Gut microbe–derived metabolites influence human physiology and disease. However, establishing mechanistic links between gut microbial metabolites and disease pathogenesis in animal models remains challenging. The major route of absorption for microbe-derived small molecules is venous drainage via the portal vein to the liver. In the event of presystemic hepatic metabolism, the route of metabolite administration becomes critical. To our knowledge, we describe here a novel portal vein cannulation technique using a s.c. implanted osmotic pump to achieve continuous portal vein infusion in mice. We first administered the microbial metabolite trimethylamine (TMA) over 4 weeks, during which increased peripheral plasma levels of TMA and its host liver-derived cometabolite, trimethylamine-N-oxide, were observed when compared with a vehicle control. Next, 4-hydroxyphenylacetic acid (4-HPAA), a microbial metabolite that undergoes extensive presystemic hepatic metabolism, was administered intraportally to examine effects on hepatic gene expression. As expected, hepatic levels of 4-HPAA were elevated when compared with the control group while peripheral plasma 4-HPAA levels remained the same. Moreover, significant changes in the hepatic transcriptome were revealed by an unbiased RNA-Seq approach. Collectively, to our knowledge this work describes a novel method for administering gut microbe–derived metabolites via the portal vein, mimicking their physiologic delivery in vivo.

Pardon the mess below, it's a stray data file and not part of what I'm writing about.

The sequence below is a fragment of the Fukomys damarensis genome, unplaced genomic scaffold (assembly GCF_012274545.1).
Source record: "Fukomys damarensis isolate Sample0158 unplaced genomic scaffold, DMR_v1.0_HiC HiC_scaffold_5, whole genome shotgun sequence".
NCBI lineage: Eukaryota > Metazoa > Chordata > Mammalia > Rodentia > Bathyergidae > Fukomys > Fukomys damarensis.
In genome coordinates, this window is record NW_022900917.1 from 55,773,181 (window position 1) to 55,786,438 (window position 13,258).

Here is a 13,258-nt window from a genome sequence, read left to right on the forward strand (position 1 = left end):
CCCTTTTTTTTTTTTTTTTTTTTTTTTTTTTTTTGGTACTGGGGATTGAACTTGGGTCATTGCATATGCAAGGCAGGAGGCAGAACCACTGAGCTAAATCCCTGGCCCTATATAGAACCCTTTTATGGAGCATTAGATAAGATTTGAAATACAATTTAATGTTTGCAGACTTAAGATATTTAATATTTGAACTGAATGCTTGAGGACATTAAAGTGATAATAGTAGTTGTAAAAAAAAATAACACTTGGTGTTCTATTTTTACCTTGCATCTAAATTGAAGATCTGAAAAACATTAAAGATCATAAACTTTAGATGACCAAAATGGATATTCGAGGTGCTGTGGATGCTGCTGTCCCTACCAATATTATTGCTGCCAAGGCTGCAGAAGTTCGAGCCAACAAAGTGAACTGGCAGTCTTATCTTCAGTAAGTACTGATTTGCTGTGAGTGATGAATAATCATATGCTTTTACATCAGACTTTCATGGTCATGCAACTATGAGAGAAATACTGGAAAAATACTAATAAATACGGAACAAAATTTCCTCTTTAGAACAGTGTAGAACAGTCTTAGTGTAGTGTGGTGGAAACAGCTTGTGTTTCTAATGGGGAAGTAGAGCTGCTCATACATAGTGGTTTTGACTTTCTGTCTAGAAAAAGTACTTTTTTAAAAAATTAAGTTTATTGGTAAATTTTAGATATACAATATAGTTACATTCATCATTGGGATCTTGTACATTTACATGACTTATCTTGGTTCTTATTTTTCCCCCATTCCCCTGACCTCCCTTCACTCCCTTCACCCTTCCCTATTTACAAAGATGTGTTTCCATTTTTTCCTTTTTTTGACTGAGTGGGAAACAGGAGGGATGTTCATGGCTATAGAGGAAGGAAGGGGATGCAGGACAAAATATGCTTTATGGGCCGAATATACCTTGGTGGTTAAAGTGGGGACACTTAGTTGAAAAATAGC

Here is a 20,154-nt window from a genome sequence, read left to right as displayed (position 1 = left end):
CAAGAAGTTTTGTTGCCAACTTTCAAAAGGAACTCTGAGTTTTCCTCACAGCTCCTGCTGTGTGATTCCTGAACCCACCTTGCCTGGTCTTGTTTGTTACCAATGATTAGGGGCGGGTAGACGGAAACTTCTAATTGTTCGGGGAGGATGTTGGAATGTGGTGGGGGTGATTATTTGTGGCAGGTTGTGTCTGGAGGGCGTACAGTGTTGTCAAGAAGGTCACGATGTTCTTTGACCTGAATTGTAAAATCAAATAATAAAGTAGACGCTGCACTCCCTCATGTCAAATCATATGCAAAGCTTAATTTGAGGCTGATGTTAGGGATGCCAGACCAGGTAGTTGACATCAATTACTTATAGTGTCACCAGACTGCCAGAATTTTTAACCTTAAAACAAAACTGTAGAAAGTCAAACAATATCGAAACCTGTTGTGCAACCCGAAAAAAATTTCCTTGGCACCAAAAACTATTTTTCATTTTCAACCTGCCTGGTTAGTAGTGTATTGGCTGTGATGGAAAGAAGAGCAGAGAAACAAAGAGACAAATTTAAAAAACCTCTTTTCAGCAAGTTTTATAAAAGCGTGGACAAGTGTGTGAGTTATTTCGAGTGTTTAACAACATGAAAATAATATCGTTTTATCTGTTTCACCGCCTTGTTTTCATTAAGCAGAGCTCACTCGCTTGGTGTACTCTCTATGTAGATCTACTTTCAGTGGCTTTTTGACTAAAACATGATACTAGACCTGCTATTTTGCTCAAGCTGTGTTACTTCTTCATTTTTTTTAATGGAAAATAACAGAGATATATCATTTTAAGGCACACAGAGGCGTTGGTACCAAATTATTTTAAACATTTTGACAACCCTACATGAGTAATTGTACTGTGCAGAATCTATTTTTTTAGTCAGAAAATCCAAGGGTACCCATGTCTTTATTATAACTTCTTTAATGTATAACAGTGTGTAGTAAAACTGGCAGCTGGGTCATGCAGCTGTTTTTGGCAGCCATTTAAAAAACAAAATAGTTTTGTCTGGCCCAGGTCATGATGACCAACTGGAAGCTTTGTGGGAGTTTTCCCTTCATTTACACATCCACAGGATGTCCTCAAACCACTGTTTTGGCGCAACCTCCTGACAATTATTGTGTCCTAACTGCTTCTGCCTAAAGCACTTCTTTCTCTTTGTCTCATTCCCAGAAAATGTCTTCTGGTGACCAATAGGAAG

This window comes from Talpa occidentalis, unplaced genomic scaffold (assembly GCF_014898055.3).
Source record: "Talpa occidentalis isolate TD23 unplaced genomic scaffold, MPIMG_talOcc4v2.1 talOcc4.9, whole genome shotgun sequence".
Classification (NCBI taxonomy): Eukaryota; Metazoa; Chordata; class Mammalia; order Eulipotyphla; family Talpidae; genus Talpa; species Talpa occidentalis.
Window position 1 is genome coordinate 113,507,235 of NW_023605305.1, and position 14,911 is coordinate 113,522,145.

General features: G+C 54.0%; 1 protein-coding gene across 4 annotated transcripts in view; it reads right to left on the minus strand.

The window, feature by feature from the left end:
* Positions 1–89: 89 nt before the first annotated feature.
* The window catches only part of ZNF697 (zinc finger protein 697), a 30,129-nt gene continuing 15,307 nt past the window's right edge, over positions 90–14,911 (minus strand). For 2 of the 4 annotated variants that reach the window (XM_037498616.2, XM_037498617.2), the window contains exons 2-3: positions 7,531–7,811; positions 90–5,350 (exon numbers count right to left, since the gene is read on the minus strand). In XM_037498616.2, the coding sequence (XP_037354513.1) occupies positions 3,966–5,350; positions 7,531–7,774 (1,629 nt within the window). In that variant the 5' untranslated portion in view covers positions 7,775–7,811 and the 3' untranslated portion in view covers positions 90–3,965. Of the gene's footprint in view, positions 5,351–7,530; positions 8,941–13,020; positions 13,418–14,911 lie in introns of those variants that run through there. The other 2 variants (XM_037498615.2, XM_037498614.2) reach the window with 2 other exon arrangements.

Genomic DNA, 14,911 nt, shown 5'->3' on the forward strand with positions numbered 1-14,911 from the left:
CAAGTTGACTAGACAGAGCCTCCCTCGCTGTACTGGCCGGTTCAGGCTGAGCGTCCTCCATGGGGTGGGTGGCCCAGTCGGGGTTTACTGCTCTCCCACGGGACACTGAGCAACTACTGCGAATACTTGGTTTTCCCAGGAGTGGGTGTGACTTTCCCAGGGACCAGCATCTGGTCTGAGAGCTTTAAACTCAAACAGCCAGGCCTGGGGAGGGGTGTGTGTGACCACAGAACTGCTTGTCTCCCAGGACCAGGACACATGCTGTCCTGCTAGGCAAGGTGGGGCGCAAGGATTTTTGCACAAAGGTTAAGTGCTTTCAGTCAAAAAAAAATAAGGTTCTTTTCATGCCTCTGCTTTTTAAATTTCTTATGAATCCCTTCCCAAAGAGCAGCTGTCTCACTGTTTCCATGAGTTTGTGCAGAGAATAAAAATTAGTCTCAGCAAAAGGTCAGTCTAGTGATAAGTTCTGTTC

Danny Orabi, Lucas J. Osborn, Kevin Fung, William Massey, Anthony J. Horak III, Federico Aucejo, Ibrahim Choucair, Beckey DeLucia, Zeneng Wang, Jan Claesen, J. Mark Brown